Announcement

Collapse
No announcement yet.

OpenJPEG 2.5 Released With High Throughput JPEG 2000 Decoding (HTJ2K)

Collapse
X
 
  • Filter
  • Time
  • Show
Clear All
new posts

  • OpenJPEG 2.5 Released With High Throughput JPEG 2000 Decoding (HTJ2K)

    Phoronix: OpenJPEG 2.5 Released With High Throughput JPEG 2000 Decoding (HTJ2K)

    Released on Friday was OpenJPEG 2.5 as the newest update to this open-source JPEG 2000 image library. Notable with this new release for this BSD 2-clause library is now supporting high-throughput "HTJ2K" decoding...

    https://www.phoronix.com/scan.php?pa...5-Brings-HTJ2K

  • #2
    Why would one consider choosing JPEG 2000 over JPEG XL?

    Comment


    • #3
      May those who use jpeg2000 on existing softwares.

      Comment


      • #4
        Originally posted by post-factum View Post
        Why would one consider choosing JPEG 2000 over JPEG XL?
        1. PDF embedding.
        2. The patent situation with either isn't 100% certain but JPEG2000 been around for longer so it's less likely you're going to get screwed over using it.

        Comment


        • #5
          Originally posted by c117152 View Post
          2. The patent situation with either isn't 100% certain but JPEG2000 been around for longer so it's less likely you're going to get screwed over using it.
          The initial part of JPEG2000 (ISO/IEC 15444-1) - published in the year 2000, as the name implies - should be clear of patent issues. However, as the article mentions:

          "High-throughput JPEG 2000 Part 15 (ISO/IEC 15444-1) was only firmed up in 2019."*

          That part makes me apprehensive, regarding the IP situation. Furthermore, it sounds like this new mode won't be supported by most decoders currently in the wild, thereby giving it no particular advantage, in terms of installed-base, over other recent image codecs (AVIF, HEIC, JPEG-XL, to name a few).

          * The article incorrectly cites "ISO/IEC 15444-1", when part 15 should be "ISO/IEC 15444-15".
          Last edited by coder; 14 May 2022, 01:24 PM.

          Comment


          • #6
            Originally posted by post-factum View Post
            Why would one consider choosing JPEG 2000 over JPEG XL?
            IIRC some medical file formats use JPEG2000. Those stacks of really high res images must be decoded quickly when, for instance, scrolling through CT slices, and they probably take advantages of features (high bit depth? colorspace? lossless encoding?) not available in jpeg.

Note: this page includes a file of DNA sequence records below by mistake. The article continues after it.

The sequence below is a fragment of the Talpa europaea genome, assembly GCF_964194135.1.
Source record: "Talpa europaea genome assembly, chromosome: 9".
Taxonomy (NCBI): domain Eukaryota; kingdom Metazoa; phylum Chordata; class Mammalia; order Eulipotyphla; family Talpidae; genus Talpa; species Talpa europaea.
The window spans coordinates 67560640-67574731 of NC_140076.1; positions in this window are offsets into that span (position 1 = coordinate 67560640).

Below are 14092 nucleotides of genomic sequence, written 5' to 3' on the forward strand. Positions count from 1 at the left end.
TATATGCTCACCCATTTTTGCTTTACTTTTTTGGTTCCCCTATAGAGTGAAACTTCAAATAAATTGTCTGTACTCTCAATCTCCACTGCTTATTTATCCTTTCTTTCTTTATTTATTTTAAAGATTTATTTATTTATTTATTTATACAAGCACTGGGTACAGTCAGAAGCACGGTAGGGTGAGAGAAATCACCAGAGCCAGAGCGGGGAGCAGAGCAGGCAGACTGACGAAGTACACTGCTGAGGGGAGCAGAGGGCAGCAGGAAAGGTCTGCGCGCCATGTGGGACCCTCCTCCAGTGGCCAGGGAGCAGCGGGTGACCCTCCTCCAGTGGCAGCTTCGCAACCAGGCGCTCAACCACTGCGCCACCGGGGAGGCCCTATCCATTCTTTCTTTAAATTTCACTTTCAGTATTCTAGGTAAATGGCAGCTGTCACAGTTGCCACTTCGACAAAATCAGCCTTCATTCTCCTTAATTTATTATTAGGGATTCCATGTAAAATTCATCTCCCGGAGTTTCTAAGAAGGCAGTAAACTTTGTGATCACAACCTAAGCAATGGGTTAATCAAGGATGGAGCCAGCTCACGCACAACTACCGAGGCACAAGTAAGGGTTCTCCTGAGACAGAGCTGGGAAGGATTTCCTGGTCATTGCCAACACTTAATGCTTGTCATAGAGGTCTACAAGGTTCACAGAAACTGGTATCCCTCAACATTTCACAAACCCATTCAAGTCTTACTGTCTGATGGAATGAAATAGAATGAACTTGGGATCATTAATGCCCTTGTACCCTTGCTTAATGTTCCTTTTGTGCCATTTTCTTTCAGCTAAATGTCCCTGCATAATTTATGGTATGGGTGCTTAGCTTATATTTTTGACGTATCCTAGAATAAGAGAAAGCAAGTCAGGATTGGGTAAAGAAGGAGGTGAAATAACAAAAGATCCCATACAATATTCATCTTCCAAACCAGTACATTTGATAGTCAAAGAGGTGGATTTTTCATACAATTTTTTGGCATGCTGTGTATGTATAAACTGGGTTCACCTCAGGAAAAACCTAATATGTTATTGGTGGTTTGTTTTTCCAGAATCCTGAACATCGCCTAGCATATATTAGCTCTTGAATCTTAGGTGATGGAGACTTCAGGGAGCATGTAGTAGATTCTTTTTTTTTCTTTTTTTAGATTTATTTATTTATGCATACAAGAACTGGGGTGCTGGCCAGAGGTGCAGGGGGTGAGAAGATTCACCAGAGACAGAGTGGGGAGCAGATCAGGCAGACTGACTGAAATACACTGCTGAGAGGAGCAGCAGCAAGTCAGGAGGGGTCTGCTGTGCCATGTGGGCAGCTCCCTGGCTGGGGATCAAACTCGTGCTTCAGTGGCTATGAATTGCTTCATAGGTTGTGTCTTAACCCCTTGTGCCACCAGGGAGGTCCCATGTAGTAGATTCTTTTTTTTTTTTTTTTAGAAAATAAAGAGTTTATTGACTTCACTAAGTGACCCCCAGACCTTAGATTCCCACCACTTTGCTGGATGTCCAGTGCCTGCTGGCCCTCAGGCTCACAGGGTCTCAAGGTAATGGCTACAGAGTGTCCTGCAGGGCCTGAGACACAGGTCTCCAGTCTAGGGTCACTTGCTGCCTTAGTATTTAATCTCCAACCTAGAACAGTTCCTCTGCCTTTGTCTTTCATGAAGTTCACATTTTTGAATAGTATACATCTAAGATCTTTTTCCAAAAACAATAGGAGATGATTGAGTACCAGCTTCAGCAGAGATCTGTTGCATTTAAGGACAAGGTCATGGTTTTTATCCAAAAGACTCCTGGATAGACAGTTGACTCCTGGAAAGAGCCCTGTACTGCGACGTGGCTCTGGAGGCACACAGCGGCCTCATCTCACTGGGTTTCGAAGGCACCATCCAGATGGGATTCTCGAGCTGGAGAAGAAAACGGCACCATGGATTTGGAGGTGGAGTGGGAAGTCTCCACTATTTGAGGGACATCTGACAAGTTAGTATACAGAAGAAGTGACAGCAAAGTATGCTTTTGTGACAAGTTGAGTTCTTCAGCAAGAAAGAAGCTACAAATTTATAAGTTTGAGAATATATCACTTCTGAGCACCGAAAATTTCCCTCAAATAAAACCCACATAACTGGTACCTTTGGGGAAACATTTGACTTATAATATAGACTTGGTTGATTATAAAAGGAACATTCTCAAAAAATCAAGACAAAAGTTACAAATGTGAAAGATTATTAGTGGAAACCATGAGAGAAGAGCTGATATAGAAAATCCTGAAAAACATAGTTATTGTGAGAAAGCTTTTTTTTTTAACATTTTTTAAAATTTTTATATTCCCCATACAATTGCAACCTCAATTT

JXL would be better, albeit a bit slower to decode. In fact, they should *really* use a video codec with no b frames and a cache for that... but we aren't there yet.
            Last edited by brucethemoose; 14 May 2022, 10:18 AM.

            Comment


            • #7
              JPEG 2000 is an old format, there is JPEG XL which is designed to supersede it. Also WebP, AVIF and HEIF are newer.

              Comment


              • #8
                Originally posted by brucethemoose View Post
                they probably take advantages of features (high bit depth? colorspace? lossless encoding?) not available in jpeg.
                Fun fact: original JPEG supported up to 12-bit color. With libjpeg, it was a compile-time option - which made it uncommon, in practice.

                Originally posted by uid313 View Post
                JPEG 2000 is an old format, there is JPEG XL which is designed to supersede it.
                JPEG 2000 is a very different format than the original JPEG. It's wavelet-based, rather than using DCT, as JPEG was.

                The way I look at it, both JPEG 2000 and JPEG-XL are/were trying to be successors to the original JPEG.

                Comment


                • #9
                  It's a shame that JPEG 2000 didn't do better. From my shallow understanding of how it works, it sounds good. And it had some extra features that are nice to have. But to beat a solidly intrenched format like 'classic' JPEG you need to be much better than it, and JPEG 2000 just wasn't. In fact, I gather its compression was often slightly worse. Plus it did nothing to solve the problem of all of the existing JPEG files out there in the world. JPEG XL does both. I hope it takes off and largely replaces classic JPEG.

                  Comment


                  • #10
                    An interesting thing about JPEG 2000 I learned a couple of years ago is that it's what you see when you watch a movie in the theatres these days.

                    The movies are not distributed as a video file, instead the theatre get a encrypted harddrive which contains the video as single jpegs, with the audio tracks separate.

                    It's called 'Digital Cinema Package', and the server you connect the harddrive to runs Linux.

                    Comment

                    Working...
                    X